Anxious, Are We?
The dictionary defines anxiety as distress of mind caused by fear of danger or misfortune. It is also described as a state of apprehension and psychic tension occurring in some forms of mental disorder. It is usually described as the feeling of uneasiness caused by anticipation of future events, be it planned or otherwise.
Everybody, at one point in their lives, has experienced some form of anxiety. Common events like an upcoming exam or thesis presentation; or when a loved one gets sick; or when you go to unfamiliar places — all these may cause you to feel fidgety and worried. However, extreme distress over the littlest things may be considered as a disorder and needs to be treated. Other symptoms of anxiety can include palpitations; shortness of breath; sweating; trembling; sense of choking; chest pain; nausea or stomach upsets; dizziness; numbness or tingling; and chills or hot flashes.
So what causes anxiety disorders? Scientists attribute it to a lot of factors, four of which are genetics, personality, brain chemistry, and environmental factors. Researchers theorize that family history contributes to a high likelihood of someone developing an anxiety disorder. If one was brought up around a household of worriers, the chances of a person growing up to be a worrier too will be very high. Personality plays a big part as well. People who have low self-regard and have poor coping skills are also likely to develop anxiety disorders.
Anxiety disorders are associated with high levels of brain chemicals, called neurotransmitters, in the brain. Neurotransmitters are chemical messengers that transmit impulses. An imbalance on certain neurotransmitters may alter the way the mind would react to different situations, leading to anxiety.
Any form of trauma or stressful situations such as abuse, accidents, or death may lead to anxiety disorders. Stress and anxiety go hand in hand. Anxiety levels heighten with constant exposure to extreme stress. Also, the constant use or sudden withdrawal from addictive substances like alcohol, caffeine and nicotine may also worsen anxiety.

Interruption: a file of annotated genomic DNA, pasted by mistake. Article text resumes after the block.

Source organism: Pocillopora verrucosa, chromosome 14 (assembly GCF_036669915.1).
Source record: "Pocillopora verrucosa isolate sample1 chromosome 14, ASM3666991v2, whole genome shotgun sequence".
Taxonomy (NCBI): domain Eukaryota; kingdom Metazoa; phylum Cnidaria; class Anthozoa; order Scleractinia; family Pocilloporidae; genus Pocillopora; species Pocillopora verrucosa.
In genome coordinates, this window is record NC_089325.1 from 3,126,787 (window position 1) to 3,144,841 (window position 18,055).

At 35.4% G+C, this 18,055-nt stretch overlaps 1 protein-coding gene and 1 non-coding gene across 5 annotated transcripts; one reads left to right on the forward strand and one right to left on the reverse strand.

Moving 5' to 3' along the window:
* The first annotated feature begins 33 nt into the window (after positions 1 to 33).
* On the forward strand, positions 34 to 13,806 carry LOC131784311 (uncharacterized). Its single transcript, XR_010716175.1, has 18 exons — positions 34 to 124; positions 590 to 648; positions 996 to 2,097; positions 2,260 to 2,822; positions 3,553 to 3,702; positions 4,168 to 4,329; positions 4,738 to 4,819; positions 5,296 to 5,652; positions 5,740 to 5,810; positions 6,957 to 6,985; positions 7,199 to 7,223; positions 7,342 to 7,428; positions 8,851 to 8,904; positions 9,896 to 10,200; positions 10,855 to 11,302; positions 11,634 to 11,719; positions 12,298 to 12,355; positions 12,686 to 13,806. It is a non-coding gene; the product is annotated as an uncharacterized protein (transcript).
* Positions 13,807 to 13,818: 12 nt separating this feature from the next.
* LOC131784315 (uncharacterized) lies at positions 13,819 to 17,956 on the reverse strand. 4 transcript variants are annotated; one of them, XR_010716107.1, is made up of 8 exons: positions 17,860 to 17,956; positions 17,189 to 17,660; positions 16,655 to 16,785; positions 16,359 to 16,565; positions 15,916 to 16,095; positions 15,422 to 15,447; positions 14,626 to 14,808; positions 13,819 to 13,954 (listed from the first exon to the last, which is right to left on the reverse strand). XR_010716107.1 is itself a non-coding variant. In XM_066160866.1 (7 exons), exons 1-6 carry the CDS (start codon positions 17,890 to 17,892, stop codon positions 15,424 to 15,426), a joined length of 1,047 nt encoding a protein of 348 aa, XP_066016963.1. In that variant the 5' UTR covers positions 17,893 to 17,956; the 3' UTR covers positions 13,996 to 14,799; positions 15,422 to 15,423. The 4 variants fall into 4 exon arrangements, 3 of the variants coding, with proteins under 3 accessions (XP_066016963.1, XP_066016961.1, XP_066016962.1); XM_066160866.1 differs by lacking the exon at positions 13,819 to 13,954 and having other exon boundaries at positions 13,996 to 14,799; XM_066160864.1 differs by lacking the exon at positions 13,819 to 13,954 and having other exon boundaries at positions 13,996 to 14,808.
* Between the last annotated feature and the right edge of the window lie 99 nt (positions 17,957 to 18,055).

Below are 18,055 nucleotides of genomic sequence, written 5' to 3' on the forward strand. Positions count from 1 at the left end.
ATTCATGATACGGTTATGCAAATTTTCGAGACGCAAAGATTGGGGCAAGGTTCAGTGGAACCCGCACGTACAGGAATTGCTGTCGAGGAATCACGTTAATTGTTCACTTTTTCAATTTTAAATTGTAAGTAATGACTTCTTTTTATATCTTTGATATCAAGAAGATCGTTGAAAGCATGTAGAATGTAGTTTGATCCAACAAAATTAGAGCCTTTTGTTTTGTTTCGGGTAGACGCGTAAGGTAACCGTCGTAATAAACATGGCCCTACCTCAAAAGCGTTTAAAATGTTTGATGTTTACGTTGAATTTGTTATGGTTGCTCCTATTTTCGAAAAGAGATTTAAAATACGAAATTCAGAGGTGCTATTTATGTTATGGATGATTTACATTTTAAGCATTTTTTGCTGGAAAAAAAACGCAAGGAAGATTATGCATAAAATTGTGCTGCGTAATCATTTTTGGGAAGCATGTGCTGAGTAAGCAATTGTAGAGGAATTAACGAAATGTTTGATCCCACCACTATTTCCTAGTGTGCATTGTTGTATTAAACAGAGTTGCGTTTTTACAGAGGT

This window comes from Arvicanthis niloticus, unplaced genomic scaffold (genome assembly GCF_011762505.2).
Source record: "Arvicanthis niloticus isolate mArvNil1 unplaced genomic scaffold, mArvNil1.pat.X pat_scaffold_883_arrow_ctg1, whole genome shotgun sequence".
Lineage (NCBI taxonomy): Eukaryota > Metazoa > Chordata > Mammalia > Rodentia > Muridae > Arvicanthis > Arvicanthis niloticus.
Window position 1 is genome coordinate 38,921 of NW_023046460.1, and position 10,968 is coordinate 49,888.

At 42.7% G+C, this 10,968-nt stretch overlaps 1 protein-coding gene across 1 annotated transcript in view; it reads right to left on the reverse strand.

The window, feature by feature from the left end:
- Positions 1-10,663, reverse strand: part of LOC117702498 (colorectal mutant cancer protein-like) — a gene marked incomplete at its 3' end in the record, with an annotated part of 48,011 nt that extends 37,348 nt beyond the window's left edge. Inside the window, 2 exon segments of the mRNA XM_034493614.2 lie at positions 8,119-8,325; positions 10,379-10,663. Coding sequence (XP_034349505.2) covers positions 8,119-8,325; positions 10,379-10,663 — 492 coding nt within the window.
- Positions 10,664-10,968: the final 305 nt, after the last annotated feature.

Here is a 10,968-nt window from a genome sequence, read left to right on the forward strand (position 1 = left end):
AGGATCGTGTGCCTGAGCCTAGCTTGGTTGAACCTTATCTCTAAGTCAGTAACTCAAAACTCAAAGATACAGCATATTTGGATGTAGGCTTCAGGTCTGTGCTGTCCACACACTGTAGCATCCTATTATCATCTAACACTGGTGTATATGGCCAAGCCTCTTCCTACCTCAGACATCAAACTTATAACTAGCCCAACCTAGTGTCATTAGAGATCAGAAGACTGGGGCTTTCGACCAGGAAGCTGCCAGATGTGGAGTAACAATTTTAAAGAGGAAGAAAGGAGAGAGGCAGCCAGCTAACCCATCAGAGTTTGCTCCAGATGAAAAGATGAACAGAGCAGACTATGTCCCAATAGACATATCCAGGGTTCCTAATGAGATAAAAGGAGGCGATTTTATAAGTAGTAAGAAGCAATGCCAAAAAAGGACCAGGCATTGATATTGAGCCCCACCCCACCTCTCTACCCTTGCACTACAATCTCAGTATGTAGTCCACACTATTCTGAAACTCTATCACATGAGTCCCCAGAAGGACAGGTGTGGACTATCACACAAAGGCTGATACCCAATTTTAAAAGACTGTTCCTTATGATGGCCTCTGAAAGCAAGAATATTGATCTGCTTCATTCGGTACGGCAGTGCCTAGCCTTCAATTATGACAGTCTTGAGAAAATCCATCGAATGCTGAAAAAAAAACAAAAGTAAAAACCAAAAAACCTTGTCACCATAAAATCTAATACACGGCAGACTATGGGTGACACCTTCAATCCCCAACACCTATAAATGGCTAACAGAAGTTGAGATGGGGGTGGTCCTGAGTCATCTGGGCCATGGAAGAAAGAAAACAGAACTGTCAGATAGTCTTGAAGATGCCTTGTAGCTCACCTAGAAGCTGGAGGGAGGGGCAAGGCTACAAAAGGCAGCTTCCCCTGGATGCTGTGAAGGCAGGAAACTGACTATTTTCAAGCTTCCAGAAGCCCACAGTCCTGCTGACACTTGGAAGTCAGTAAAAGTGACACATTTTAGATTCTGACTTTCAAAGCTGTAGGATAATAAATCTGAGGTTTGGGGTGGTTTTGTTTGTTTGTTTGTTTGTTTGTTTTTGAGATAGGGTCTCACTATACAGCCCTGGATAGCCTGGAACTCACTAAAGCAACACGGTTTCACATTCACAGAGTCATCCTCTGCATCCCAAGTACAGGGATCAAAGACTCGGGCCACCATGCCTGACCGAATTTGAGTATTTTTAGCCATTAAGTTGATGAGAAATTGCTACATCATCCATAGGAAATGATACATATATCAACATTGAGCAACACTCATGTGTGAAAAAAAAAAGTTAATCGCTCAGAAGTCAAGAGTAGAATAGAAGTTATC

Oftentimes, worrying too much leads to anxiety panic attacks. These are surges of overwhelming fear that come out of nowhere and for no apparent reason. It affects not only the way the brain functions, but it also triggers changes in our body’s major glands. The glands produce different kinds of stimulants and hormones double-time, flooding body cells simultaneously, causing the sufferer to feel the need to either run, get out, or hide. This is far worse than the regular anxiety that people feel when they’re stressed out as this is based on irrational fear.
Stress management may help prevent anxiety disorders from developing. One good way to manage stress is to improve your lifestyle. Get adequate amount of sleep, making sure that the body is well-rested after a full day’s work. Intake of stimulants such as caffeine and nicotine containing products should be decreased as they would not help alleviate your stress, and may even aggravate your condition. Performing relaxation exercises will also help you during stressful times as it will relieve tense muscles. Last but not the least, don’t forget to take a breather. Relax. Anxiety is our body’s natural reaction to stress. It’s up to us if we let it take over our lives. To keep it short and simple, when you’re feeling anxious – stop, take a deep breath, count to ten, and relax.